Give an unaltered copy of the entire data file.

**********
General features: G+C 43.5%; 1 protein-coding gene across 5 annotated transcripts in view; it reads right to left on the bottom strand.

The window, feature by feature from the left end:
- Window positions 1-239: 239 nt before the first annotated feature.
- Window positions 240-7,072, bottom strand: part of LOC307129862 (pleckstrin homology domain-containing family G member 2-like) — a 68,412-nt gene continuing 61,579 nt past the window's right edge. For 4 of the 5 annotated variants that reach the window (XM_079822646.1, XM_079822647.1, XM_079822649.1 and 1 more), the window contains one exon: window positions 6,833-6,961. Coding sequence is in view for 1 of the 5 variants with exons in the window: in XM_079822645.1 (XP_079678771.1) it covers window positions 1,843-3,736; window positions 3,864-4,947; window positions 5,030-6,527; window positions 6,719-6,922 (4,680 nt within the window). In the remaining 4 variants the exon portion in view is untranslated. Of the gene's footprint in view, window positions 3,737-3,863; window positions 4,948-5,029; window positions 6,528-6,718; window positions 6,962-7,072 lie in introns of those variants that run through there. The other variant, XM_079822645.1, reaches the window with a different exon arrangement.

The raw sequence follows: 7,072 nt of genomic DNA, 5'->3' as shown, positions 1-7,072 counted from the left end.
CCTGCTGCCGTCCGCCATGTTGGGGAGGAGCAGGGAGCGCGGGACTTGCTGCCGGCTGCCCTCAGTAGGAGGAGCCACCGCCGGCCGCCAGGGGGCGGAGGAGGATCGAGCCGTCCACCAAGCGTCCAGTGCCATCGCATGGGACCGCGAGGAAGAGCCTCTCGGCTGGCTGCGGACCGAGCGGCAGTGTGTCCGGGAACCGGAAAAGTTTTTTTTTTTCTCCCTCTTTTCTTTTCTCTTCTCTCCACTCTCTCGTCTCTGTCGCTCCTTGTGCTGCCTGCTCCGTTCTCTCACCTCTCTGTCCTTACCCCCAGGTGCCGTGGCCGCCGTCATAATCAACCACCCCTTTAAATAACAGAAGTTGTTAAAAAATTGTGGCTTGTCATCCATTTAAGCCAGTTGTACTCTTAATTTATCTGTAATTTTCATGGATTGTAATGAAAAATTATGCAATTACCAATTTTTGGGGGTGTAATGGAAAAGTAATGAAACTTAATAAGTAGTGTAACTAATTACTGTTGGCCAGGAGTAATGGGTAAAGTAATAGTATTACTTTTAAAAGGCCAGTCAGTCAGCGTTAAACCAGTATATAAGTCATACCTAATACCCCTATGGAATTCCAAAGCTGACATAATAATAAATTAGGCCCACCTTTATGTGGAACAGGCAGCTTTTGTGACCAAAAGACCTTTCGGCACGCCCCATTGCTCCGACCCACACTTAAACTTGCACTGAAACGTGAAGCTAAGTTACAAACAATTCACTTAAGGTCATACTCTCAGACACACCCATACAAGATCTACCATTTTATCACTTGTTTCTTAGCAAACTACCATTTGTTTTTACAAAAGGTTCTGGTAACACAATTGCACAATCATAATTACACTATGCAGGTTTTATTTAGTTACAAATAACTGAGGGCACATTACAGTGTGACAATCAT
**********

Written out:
General features: G+C 43.5%; 1 protein-coding gene across 5 annotated transcripts in view; it reads right to left on the bottom strand.

The window, feature by feature from the left end:
- Window positions 1-239: 239 nt before the first annotated feature.
- Window positions 240-7,072, bottom strand: part of LOC307129862 (pleckstrin homology domain-containing family G member 2-like) — a 68,412-nt gene continuing 61,579 nt past the window's right edge. For 4 of the 5 annotated variants that reach the window (XM_079822646.1, XM_079822647.1, XM_079822649.1 and 1 more), the window contains one exon: window positions 6,833-6,961. Coding sequence is in view for 1 of the 5 variants with exons in the window: in XM_079822645.1 (XP_079678771.1) it covers window positions 1,843-3,736; window positions 3,864-4,947; window positions 5,030-6,527; window positions 6,719-6,922 (4,680 nt within the window). In the remaining 4 variants the exon portion in view is untranslated. Of the gene's footprint in view, window positions 3,737-3,863; window positions 4,948-5,029; window positions 6,528-6,718; window positions 6,962-7,072 lie in introns of those variants that run through there. The other variant, XM_079822645.1, reaches the window with a different exon arrangement.

The raw sequence follows: 7,072 nt of genomic DNA, 5'->3' as shown, positions 1-7,072 counted from the left end.
CCTGCTGCCGTCCGCCATGTTGGGGAGGAGCAGGGAGCGCGGGACTTGCTGCCGGCTGCCCTCAGTAGGAGGAGCCACCGCCGGCCGCCAGGGGGCGGAGGAGGATCGAGCCGTCCACCAAGCGTCCAGTGCCATCGCATGGGACCGCGAGGAAGAGCCTCTCGGCTGGCTGCGGACCGAGCGGCAGTGTGTCCGGGAACCGGAAAAGTTTTTTTTTTTCTCCCTCTTTTCTTTTCTCTTCTCTCCACTCTCTCGTCTCTGTCGCTCCTTGTGCTGCCTGCTCCGTTCTCTCACCTCTCTGTCCTTACCCCCAGGTGCCGTGGCCGCCGTCATAATCAACCACCCCTTTAAATAACAGAAGTTGTTAAAAAATTGTGGCTTGTCATCCATTTAAGCCAGTTGTACTCTTAATTTATCTGTAATTTTCATGGATTGTAATGAAAAATTATGCAATTACCAATTTTTGGGGGTGTAATGGAAAAGTAATGAAACTTAATAAGTAGTGTAACTAATTACTGTTGGCCAGGAGTAATGGGTAAAGTAATAGTATTACTTTTAAAAGGCCAGTCAGTCAGCGTTAAACCAGTATATAAGTCATACCTAATACCCCTATGGAATTCCAAAGCTGACATAATAATAAATTAGGCCCACCTTTATGTGGAACAGGCAGCTTTTGTGACCAAAAGACCTTTCGGCACGCCCCATTGCTCCGACCCACACTTAAACTTGCACTGAAACGTGAAGCTAAGTTACAAACAATTCACTTAAGGTCATACTCTCAGACACACCCATACAAGATCTACCATTTTATCACTTGTTTCTTAGCAAACTACCATTTGTTTTTACAAAAGGTTCTGGTAACACAATTGCACAATCATAATTACACTATGCAGGTTTTATTTAGTTACAAATAACTGAGGGCACATTACAGTGTGACAATCAT